How to Close the Food Waste Funding Gap


On October 7, the UN Environment Programme (UNEP), WRAP, and P4G co-hosted two parallel webinars on “Tackling the Food Waste Funding Gap: Financing food waste prevention to combat climate change.” The sessions demonstrated the importance of halving food waste as a demand-side climate mitigation measure and clarified how developing countries can leverage financial mechanisms to deliver national food waste prevention strategies.  

Adriana Zacarias Farah, Head of Global Opportunities for Sustainable Development Goals, UNEP, noted how current systems are not doing enough to reduce food waste, especially since it has not been included in countries nationally determined contributions (NDCs). She shared the key messages from UNEP’s Food Waste Index Report released in March 2021, which highlighted the higher rates of food loss in lower- and middle-income countries. Recognizing the need to build capacity at the country level, UNEP has responded by setting up regional working groups to measure waste and set up strategies to reduce it. Underscoring the planetary crisis and the need to rethink food systems, Zacarias stated, “We cannot afford to continue wasting food the way we are doing it.” 

Richard Swannell, International Director, WRAP highlighted the environmental, social, and financial implications of food waste. Pulling from WRAP’s research on the costs and benefits of tackling food waste, he noted the excellent return on investment: for every $1 invested, there was a $7 benefit, where 90% of companies got their money back in two years. However, many businesses don’t know how to measure their waste, and if they can’t measure, they can’t act. That’s why WRAP has deployed resources for countries around the world to more effectively measure food waste. Swannell also noted the importance of tackling household food waste through behavior change campaigns, which result in significant greenhouse gas emissions reductions. 

Noting the challenge of a lack of financing for food loss and waste, Ian de Cruz, Global Director, shared P4G’s approach to market-based solutions rooted in developing countries that can transform the value chain. With partnerships like FLAWLESS that take a “Target, Measure, Act, Invest” approach, corporations in South Africa, Mexico and Indonesia have committed to reducing food loss and waste aligned with countries development and climate priorities. “We have this structured approach and entrepreneurs out there implementing it. Now let’s crowd in on implementation so we can replicate and scale together,” de Cruz said.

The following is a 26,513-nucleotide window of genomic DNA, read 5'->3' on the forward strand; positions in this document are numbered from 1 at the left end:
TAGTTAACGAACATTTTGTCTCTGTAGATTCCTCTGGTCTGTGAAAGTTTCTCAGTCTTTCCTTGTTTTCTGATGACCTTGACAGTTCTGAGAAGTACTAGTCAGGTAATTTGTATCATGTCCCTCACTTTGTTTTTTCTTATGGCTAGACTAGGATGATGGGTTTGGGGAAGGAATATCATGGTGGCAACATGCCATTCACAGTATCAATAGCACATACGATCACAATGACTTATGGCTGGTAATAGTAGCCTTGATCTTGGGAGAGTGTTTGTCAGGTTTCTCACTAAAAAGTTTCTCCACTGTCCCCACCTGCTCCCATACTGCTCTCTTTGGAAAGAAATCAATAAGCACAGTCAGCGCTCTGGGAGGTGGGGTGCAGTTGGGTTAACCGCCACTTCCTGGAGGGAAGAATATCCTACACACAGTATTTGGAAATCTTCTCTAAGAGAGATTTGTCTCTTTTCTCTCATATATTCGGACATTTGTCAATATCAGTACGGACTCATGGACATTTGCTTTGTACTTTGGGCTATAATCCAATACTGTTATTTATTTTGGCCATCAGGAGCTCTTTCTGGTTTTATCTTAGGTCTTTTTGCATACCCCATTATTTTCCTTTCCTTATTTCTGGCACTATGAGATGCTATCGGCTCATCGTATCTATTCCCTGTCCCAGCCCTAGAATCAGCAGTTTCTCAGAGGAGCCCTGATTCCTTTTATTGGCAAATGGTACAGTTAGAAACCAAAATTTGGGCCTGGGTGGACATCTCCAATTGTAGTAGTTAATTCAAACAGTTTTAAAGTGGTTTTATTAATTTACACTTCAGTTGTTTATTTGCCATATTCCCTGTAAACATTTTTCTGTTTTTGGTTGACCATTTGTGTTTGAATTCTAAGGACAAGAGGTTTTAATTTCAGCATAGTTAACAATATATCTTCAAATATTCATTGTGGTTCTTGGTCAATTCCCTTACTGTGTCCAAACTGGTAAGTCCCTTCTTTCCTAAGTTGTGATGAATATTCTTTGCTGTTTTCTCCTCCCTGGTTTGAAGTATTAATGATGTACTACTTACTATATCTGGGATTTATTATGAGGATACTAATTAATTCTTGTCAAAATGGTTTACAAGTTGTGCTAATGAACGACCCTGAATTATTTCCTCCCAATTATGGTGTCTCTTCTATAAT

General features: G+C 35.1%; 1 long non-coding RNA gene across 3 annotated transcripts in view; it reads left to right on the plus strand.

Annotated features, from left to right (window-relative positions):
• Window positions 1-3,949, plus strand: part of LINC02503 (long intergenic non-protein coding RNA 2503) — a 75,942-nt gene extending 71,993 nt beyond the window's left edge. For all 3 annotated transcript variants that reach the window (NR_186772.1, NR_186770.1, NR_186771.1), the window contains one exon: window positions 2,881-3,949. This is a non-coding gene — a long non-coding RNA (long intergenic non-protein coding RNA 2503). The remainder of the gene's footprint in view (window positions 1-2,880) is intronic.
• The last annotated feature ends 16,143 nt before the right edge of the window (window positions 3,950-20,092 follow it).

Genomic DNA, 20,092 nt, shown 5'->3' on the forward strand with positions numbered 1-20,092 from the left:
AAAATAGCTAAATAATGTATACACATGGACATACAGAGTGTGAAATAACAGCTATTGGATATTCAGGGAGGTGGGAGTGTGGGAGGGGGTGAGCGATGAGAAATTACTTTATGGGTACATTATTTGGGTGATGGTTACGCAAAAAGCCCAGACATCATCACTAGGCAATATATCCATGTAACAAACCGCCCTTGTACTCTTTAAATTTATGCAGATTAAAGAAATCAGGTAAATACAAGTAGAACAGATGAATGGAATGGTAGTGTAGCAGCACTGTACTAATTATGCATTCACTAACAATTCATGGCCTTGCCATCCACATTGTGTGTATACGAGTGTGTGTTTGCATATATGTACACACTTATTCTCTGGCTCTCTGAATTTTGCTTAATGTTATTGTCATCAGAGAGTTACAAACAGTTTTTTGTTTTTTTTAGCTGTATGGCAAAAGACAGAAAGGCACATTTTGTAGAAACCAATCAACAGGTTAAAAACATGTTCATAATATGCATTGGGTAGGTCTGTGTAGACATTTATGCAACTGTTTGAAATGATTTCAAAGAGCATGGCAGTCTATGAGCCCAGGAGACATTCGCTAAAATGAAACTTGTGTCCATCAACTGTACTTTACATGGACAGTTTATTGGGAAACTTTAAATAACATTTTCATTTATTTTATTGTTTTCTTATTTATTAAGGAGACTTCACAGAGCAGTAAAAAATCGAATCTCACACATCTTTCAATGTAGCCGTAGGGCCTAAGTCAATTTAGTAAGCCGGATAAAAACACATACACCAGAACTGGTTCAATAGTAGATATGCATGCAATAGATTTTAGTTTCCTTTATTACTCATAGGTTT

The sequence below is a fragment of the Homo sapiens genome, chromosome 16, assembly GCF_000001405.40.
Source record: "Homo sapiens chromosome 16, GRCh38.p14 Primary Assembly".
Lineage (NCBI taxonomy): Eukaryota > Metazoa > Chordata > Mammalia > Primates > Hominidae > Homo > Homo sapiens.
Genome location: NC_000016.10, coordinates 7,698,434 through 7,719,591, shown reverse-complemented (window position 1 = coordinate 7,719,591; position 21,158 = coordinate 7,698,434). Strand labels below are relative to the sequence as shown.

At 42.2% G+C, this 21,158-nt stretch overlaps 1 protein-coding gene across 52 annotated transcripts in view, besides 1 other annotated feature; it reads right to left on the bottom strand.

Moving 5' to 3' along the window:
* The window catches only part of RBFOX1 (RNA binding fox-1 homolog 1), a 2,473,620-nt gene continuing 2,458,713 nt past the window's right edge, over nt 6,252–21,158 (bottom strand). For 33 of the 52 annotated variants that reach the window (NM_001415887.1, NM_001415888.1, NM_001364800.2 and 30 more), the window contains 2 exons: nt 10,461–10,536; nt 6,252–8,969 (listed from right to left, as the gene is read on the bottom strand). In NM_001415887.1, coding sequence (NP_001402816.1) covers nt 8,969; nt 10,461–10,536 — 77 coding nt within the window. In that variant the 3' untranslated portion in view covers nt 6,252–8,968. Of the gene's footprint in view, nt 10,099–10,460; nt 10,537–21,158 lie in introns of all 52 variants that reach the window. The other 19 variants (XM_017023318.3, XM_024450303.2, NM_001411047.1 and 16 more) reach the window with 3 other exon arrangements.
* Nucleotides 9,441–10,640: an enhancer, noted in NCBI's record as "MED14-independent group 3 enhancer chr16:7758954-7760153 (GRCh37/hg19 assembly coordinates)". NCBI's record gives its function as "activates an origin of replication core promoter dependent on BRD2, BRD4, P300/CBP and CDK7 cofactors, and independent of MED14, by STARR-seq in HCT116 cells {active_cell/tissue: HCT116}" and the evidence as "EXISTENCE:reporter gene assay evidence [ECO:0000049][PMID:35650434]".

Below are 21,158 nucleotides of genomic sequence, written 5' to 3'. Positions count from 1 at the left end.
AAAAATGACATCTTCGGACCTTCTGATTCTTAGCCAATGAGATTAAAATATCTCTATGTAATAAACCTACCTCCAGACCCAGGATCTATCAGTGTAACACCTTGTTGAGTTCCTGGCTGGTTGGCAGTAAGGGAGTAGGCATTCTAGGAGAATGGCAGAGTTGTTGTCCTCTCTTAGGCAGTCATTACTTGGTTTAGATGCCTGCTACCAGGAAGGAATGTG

Supporting the business case for food loss and waste, Ben Valk, Global Head Food and Agri Partnerships for Rabobank shared the finance solutions that Rabobank provides, such as its loan to Ekoplaza, an organic supermarket chain, that rewards the company for meeting food loss and waste reduction targets.  

Geeta Sethi, Advisor and Global Lead for Food Systems at the World Bank underscored the urgent need for massive financing of systematic measures to reduce food waste. Seeing the private sector as the key change agent, Sethi noted the importance of getting investors with deep pockets to think of the food sector as a crucial part of decarbonization. They will need to address a broad set of solutions, including better infrastructure, storage and refrigeration. First, organizations and governments need to gather the data and analytics about where loss is happening across the value chain, so they can convince and bring the right people to the table. “Once we put together exciting pipelines to mobilize this size of capital, I’m confident it would be much easier to de-risk initially and then get into big returns,” Sethi said. 

Expanding on the challenge of weak NDCs on food waste, Patty Fong, Program Director, Climate and Health & Well-being at the Global Alliance for the Future of Food, shared the Alliance’s findings after assessing the NDCs of 14 countries. The report showed that food loss and waste was frequently overlooked and objectives around food were mostly focused on the supply side. The lack of knowledge and robust data on food loss and waste has made it challenging for countries to consider this in adaptation matters, so the Alliance is working on tools to fill in data gaps and develop measures to better integrate food waste mitigation.  

Rita Schuster, Waste & Circular Economy Lead at the Technical Support Unit of the NAMA Facility, which aims to support developing countries in implementing ambitious nationally appropriate mitigation actions, highlighted a lack of projects that tackle food waste. She encouraged more organizations to submit their solutions to create a pipeline of projects that reduce food waste at scale. 

During the discussion section with questions from the audience, speakers emphasized the importance of addressing the problem with local solutions and showing how financial instruments can work to attract greater investment. Global actors need to create transparency throughout the value chain to ensure this investment also reaches farmers and small and medium enterprises for a more equitable food system. Ending the discussion, the panelists recognized that while there may not be enough time to strengthen NDCs this year or bring this to COP26, it was imperative to start the drumbeat to include food loss and waste as a major agenda at COP27 and to incorporate food waste across the NDCs by 2025.  

Watch the full webinars here.



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